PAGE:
Meaning and origin: a déjà-vu is the sensation of having lived before a situation that they are actually experiencing for the first time and that produces amazement and strangeness in the person experiencing it.

This term was coined in 1876 by the French thinker Émile Boirac. Déjà-vu in French means “already seen”.

Example: Hace unos años, viajé a Roma y al visitar la Plaza Navona tuve un déjà-vu: tuve la sensación de haber estado allí antes. Fue muy extraño.

  1. (el) Ramen

Language: Japanese

Included in the dictionary of the RAE (2023): No

Meaning and origin: ramen is a Japanese soup with long noodles, meat broth, and vegetables. It is a dish that is considered a national symbol or icon in Japan.

Originally, ramen was a Chinese dish, but it became popular in Japan during the 19th century. First, typically Japanese ingredients were incorporated into the ramen recipe. Later, it experienced a great expansion in the Japanese country and today, it is not only consumed in restaurants but also in fast food establishments, in street stalls, in Japanese private homes or you can buy it prepared in supermarkets. It is one of the most accessible, nutritious and cheap foods in Japan.

Example: El año pasado fuimos a comer ramen a un restaurante japonés que hay en el centro de Madrid.

  1. (el) Sushi

Language: Japanese

Included in the dictionary of the RAE (2023): Yes

Meaning and origin: it is one of the most important dishes of Japanese cuisine and one of the most popular internationally. Its ingredients are rice seasoned with rice vinegar, sugar, salt and combined with ingredients such as raw fish, shellfish, vegetables, etc.

The first reference to sushi in Japan dates from the year 718 in the Yōrō Code. In its long history, sushi has had important changes in its evolution. The first of these was in the Muromachi period (1336 – 1573), replacing fermentation with the use of vinegar. The second was when Hanaya Yohei invented a smaller variety of sushi that could be eaten with chopsticks or with your hands. This marked the beginning of sushi as fast food in Japan.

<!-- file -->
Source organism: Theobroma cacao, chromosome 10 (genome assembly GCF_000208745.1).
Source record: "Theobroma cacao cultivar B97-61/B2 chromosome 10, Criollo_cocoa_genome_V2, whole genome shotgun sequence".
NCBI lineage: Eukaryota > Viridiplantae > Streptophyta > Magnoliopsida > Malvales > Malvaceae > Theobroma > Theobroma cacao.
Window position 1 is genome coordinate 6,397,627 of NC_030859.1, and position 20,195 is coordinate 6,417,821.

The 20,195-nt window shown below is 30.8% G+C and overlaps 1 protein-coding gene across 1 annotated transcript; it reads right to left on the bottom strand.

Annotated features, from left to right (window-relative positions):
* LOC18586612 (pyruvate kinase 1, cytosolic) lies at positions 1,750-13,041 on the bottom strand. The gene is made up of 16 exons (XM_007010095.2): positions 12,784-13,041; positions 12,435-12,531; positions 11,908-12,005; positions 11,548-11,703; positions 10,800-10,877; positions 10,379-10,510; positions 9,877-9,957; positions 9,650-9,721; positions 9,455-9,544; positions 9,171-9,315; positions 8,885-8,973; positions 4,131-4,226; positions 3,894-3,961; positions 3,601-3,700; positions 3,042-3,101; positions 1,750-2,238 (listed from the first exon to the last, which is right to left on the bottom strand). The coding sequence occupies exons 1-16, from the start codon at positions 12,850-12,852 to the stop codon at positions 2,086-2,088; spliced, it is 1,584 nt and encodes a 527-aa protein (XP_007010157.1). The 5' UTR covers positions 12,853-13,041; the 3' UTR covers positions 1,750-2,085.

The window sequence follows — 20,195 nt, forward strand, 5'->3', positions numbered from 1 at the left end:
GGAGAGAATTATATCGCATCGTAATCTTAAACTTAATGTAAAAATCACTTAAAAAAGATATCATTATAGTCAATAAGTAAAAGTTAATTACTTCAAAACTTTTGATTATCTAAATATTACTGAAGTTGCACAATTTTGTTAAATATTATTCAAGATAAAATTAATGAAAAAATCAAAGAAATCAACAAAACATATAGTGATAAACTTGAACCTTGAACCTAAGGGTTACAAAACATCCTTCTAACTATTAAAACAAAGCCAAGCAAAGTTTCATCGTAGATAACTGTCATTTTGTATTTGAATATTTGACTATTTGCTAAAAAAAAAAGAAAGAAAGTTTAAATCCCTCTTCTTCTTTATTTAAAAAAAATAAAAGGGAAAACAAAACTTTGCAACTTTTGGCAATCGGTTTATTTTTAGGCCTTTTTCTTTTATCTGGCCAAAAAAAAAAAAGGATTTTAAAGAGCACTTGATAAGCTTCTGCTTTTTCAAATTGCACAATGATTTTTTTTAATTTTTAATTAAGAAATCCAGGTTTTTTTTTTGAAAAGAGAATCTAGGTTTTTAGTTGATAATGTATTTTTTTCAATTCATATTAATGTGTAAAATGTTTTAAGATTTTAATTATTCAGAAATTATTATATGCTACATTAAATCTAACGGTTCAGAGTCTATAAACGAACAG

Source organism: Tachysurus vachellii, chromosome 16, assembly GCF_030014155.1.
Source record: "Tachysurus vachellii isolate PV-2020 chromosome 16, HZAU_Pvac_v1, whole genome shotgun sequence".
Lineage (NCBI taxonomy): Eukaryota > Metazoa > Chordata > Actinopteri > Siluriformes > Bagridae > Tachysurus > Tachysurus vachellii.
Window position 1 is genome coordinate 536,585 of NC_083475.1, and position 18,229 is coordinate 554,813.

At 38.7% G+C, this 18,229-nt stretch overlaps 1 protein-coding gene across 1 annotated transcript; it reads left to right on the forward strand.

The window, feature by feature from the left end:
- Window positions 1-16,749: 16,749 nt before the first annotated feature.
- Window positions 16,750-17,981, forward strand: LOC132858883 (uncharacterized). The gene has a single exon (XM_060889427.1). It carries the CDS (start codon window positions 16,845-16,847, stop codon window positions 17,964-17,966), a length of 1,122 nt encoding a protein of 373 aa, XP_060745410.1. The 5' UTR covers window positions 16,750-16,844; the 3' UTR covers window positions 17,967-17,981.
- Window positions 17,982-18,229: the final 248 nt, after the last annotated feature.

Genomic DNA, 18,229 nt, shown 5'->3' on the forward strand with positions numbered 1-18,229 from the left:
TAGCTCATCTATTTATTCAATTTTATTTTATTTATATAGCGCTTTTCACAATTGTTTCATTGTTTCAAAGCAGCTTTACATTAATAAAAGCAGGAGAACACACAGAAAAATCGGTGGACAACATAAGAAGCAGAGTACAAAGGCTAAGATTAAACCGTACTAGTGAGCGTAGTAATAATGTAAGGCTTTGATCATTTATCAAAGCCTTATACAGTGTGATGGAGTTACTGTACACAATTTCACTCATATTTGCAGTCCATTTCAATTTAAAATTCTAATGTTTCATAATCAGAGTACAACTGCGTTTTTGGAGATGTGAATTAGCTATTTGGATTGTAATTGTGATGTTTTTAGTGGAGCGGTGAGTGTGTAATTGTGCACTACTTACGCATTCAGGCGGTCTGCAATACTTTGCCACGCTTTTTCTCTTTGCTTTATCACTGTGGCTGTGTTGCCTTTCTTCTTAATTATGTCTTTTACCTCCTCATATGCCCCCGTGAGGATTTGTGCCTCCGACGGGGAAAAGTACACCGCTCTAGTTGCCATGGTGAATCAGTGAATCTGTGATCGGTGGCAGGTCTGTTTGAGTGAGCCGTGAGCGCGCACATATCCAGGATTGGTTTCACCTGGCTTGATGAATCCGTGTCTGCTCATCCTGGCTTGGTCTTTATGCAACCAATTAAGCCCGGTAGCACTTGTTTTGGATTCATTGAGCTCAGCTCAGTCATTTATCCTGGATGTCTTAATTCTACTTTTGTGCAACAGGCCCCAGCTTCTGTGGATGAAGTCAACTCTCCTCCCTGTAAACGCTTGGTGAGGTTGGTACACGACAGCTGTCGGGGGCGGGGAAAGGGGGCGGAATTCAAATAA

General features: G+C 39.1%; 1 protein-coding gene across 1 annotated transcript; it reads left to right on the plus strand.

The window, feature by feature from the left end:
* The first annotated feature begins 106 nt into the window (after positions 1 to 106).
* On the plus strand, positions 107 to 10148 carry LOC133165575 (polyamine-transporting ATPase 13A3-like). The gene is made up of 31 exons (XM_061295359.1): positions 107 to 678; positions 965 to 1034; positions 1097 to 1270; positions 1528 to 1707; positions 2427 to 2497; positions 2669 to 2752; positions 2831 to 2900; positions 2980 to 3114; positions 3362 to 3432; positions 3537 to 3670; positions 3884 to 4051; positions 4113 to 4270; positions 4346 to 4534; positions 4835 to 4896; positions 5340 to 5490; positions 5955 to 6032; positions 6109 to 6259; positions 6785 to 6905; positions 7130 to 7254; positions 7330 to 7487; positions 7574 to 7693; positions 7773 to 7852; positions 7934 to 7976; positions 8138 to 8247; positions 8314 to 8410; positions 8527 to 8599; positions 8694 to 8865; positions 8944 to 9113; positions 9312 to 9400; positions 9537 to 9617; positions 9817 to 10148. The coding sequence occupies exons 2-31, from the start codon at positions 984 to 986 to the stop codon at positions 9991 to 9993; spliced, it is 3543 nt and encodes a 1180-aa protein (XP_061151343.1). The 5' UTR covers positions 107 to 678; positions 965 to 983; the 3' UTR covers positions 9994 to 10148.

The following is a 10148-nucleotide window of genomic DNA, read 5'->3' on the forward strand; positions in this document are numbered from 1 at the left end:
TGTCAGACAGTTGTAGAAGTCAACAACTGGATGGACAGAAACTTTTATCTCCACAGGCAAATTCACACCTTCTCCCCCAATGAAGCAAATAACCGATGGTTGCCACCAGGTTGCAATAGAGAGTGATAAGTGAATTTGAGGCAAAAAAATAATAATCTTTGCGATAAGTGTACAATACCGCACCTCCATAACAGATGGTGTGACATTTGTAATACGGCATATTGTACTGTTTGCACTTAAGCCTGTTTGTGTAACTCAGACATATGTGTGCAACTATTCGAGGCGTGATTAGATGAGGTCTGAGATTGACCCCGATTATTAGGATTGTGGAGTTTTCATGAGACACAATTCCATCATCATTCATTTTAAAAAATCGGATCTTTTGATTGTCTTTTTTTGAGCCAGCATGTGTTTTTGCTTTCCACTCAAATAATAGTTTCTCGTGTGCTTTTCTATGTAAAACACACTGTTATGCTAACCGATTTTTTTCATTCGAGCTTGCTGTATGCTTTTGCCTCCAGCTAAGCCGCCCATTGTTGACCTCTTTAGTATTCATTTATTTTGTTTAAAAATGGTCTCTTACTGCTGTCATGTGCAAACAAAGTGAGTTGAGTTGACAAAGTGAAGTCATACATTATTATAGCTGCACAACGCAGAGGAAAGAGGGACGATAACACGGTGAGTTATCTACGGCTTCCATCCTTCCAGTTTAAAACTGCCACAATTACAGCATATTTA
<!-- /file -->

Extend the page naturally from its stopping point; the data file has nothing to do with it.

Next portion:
In the 20th century, its popularity spread internationally.


  • – ¿Qué te apetece cenar esta noche? 
  • – Podemos pedir sushi
  1. (el) Reiki

Language: Japanese

Included in the dictionary of the RAE (2023): No

Meaning and origin: it is a type of Japanese alternative medicine that uses the laying on of hands or therapeutic touch to promote physical or emotional healing. It is included within the ‘energy therapies’.

Scientific research has found no evidence that reiki is effective as a treatment for diseases such as cancer, diabetes, anxiety, or depression. For this reason, it is recommended that reiki be used as a complementary and/or preventive therapy.

Reiki is a therapy that is more than 3,000 years old, but it was little popular until in 1922, when Mikao Usui, a Japanese monk and professor, rescued it and founded the Usui Reiki Ryoho Gakkai school. This was the first step to start expanding the use of reiki worldwide.

Example: La acupuntura, el reiki y la homeopatía son terapias alternativas que se están popularizando en España.

Spanish classes: Borrowed words from English

There is only one adjective included in this selection of borrowed words from other languages. It is the adjective detox, which we have taken from English, and like all adjectives in Spanish, as we see in Spanish classes, it has the same gender as the noun it describes.